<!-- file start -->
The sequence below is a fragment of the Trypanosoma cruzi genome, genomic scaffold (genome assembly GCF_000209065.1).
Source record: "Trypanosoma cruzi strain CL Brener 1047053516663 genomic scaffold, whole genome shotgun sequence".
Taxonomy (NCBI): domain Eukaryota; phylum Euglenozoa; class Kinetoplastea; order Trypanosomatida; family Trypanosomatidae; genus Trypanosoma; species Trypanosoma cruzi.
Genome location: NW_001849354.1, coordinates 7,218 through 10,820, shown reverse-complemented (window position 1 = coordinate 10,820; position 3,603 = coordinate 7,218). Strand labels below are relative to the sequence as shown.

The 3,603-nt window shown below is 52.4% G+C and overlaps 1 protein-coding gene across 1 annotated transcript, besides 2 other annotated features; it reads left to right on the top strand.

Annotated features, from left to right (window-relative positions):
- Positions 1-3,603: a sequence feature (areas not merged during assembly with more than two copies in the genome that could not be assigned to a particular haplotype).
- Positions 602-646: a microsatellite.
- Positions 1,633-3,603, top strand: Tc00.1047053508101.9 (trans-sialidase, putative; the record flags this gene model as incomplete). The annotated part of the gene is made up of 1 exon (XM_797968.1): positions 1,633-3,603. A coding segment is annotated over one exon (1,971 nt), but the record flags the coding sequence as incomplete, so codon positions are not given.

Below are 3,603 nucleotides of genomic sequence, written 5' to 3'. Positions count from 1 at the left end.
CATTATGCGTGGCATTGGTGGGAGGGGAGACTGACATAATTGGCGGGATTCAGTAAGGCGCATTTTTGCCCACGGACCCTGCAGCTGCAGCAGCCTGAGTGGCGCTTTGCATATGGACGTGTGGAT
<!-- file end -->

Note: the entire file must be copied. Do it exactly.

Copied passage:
The sequence below is a fragment of the Trypanosoma cruzi genome, genomic scaffold (genome assembly GCF_000209065.1).
Source record: "Trypanosoma cruzi strain CL Brener 1047053516663 genomic scaffold, whole genome shotgun sequence".
Taxonomy (NCBI): domain Eukaryota; phylum Euglenozoa; class Kinetoplastea; order Trypanosomatida; family Trypanosomatidae; genus Trypanosoma; species Trypanosoma cruzi.
Genome location: NW_001849354.1, coordinates 7,218 through 10,820, shown reverse-complemented (window position 1 = coordinate 10,820; position 3,603 = coordinate 7,218). Strand labels below are relative to the sequence as shown.

The 3,603-nt window shown below is 52.4% G+C and overlaps 1 protein-coding gene across 1 annotated transcript, besides 2 other annotated features; it reads left to right on the top strand.

Annotated features, from left to right (window-relative positions):
- Positions 1-3,603: a sequence feature (areas not merged during assembly with more than two copies in the genome that could not be assigned to a particular haplotype).
- Positions 602-646: a microsatellite.
- Positions 1,633-3,603, top strand: Tc00.1047053508101.9 (trans-sialidase, putative; the record flags this gene model as incomplete). The annotated part of the gene is made up of 1 exon (XM_797968.1): positions 1,633-3,603. A coding segment is annotated over one exon (1,971 nt), but the record flags the coding sequence as incomplete, so codon positions are not given.

Below are 3,603 nucleotides of genomic sequence, written 5' to 3'. Positions count from 1 at the left end.
CATTATGCGTGGCATTGGTGGGAGGGGAGACTGACATAATTGGCGGGATTCAGTAAGGCGCATTTTTGCCCACGGACCCTGCAGCTGCAGCAGCCTGAGTGGCGCTTTGCATATGGACGTGTGGAT